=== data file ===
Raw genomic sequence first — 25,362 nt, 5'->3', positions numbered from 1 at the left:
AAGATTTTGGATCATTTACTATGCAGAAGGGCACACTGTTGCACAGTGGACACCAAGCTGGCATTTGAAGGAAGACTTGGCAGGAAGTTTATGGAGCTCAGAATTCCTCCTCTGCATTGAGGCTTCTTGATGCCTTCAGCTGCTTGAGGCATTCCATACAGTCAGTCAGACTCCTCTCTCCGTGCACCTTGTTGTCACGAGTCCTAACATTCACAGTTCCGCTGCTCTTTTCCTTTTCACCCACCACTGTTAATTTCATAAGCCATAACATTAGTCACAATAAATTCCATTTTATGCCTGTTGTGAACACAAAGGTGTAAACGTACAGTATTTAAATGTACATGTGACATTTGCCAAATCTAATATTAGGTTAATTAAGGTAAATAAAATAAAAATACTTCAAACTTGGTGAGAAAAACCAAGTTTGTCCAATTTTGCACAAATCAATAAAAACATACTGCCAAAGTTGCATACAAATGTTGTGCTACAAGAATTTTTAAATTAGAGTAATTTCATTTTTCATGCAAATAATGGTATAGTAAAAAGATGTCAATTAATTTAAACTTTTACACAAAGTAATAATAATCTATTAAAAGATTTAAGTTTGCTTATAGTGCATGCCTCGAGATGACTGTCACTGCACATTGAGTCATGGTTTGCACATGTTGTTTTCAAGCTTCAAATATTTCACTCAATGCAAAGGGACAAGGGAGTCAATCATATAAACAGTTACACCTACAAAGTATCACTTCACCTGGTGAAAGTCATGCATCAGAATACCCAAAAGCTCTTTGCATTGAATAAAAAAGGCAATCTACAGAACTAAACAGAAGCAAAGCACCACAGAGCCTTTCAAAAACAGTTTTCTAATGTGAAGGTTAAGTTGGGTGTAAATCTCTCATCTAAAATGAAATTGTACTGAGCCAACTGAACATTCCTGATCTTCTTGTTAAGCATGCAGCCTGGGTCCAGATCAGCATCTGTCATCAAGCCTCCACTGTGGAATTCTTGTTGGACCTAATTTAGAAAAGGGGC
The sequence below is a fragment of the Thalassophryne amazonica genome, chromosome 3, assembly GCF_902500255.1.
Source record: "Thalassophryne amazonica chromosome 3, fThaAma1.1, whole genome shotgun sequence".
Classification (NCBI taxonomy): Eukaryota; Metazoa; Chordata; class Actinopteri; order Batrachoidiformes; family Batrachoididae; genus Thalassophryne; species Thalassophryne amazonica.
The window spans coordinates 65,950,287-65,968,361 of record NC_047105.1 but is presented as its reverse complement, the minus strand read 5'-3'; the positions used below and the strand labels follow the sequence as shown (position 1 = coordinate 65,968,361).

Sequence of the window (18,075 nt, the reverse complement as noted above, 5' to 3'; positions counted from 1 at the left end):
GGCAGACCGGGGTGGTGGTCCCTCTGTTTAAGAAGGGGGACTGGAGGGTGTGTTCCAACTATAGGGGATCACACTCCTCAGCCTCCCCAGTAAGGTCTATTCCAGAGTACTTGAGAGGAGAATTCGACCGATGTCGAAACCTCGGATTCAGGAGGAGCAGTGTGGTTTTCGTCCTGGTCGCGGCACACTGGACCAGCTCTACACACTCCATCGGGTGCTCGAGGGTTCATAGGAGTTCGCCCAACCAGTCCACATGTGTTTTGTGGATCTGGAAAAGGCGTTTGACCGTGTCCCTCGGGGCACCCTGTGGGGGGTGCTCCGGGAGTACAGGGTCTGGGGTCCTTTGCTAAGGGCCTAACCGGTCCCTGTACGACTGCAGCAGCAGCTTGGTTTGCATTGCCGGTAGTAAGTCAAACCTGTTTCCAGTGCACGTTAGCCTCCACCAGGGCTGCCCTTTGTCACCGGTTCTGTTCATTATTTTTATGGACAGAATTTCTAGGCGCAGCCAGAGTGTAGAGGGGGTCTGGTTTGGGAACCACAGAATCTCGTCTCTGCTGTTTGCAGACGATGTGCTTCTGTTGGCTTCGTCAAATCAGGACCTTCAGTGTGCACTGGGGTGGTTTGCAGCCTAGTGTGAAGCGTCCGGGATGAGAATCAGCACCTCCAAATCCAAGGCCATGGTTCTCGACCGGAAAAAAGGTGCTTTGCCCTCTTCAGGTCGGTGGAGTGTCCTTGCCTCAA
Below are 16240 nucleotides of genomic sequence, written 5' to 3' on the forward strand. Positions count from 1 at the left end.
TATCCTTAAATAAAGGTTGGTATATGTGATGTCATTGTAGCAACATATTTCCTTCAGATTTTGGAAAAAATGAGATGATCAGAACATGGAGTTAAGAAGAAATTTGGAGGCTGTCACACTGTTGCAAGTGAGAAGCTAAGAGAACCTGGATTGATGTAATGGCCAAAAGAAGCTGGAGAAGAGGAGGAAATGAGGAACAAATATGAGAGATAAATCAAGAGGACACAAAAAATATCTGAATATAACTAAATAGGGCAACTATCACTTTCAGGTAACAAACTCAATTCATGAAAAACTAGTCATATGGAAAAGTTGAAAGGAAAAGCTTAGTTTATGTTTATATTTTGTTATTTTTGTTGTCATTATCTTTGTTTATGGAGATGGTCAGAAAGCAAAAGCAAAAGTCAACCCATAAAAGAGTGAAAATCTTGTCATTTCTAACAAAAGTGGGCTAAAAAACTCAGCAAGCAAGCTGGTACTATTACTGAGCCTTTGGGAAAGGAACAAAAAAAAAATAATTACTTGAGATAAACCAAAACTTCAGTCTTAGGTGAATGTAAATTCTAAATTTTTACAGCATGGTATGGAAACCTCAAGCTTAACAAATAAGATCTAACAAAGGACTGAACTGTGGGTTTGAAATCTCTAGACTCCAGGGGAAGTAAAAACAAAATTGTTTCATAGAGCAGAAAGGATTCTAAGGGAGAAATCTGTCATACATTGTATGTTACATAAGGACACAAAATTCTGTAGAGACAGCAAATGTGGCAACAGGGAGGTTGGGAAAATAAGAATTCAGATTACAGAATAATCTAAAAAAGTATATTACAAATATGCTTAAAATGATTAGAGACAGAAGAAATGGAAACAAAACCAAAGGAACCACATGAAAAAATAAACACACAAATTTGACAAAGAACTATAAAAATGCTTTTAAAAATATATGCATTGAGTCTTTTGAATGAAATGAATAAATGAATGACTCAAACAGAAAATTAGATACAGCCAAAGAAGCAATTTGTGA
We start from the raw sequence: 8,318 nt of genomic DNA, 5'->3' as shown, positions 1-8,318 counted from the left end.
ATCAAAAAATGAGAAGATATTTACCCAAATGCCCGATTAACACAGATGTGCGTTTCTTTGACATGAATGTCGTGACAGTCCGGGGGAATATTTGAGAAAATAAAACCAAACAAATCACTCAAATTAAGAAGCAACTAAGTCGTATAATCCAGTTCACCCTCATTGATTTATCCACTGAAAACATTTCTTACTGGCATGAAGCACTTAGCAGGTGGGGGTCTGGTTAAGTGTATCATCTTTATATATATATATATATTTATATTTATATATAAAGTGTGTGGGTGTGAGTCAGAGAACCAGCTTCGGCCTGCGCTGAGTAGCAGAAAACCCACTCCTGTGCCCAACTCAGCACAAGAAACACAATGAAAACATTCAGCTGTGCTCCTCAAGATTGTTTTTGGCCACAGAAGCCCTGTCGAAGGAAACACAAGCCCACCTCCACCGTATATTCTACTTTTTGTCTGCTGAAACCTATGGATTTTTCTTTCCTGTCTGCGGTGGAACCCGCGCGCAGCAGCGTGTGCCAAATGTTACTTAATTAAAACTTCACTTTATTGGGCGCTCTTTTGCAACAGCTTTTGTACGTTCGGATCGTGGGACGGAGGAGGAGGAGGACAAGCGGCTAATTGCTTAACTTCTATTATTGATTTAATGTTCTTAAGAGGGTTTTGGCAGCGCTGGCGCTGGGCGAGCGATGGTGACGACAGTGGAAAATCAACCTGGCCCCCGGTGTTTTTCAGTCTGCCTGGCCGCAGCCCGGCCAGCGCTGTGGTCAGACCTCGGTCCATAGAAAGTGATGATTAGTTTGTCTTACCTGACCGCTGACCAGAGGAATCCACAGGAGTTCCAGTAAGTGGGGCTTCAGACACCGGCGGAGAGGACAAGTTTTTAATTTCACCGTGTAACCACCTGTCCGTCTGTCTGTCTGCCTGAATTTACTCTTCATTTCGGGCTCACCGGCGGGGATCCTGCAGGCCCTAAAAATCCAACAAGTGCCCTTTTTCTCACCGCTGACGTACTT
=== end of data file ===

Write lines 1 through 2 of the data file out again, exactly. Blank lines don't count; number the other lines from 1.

Raw genomic sequence first — 25,362 nt, 5'->3', positions numbered from 1 at the left:
AAGATTTTGGATCATTTACTATGCAGAAGGGCACACTGTTGCACAGTGGACACCAAGCTGGCATTTGAAGGAAGACTTGGCAGGAAGTTTATGGAGCTCAGAATTCCTCCTCTGCATTGAGGCTTCTTGATGCCTTCAGCTGCTTGAGGCATTCCATACAGTCAGTCAGACTCCTCTCTCCGTGCACCTTGTTGTCACGAGTCCTAACATTCACAGTTCCGCTGCTCTTTTCCTTTTCACCCACCACTGTTAATTTCATAAGCCATAACATTAGTCACAATAAATTCCATTTTATGCCTGTTGTGAACACAAAGGTGTAAACGTACAGTATTTAAATGTACATGTGACATTTGCCAAATCTAATATTAGGTTAATTAAGGTAAATAAAATAAAAATACTTCAAACTTGGTGAGAAAAACCAAGTTTGTCCAATTTTGCACAAATCAATAAAAACATACTGCCAAAGTTGCATACAAATGTTGTGCTACAAGAATTTTTAAATTAGAGTAATTTCATTTTTCATGCAAATAATGGTATAGTAAAAAGATGTCAATTAATTTAAACTTTTACACAAAGTAATAATAATCTATTAAAAGATTTAAGTTTGCTTATAGTGCATGCCTCGAGATGACTGTCACTGCACATTGAGTCATGGTTTGCACATGTTGTTTTCAAGCTTCAAATATTTCACTCAATGCAAAGGGACAAGGGAGTCAATCATATAAACAGTTACACCTACAAAGTATCACTTCACCTGGTGAAAGTCATGCATCAGAATACCCAAAAGCTCTTTGCATTGAATAAAAAAGGCAATCTACAGAACTAAACAGAAGCAAAGCACCACAGAGCCTTTCAAAAACAGTTTTCTAATGTGAAGGTTAAGTTGGGTGTAAATCTCTCATCTAAAATGAAATTGTACTGAGCCAACTGAACATTCCTGATCTTCTTGTTAAGCATGCAGCCTGGGTCCAGATCAGCATCTGTCATCAAGCCTCCACTGTGGAATTCTTGTTGGACCTAATTTAGAAAAGGGGC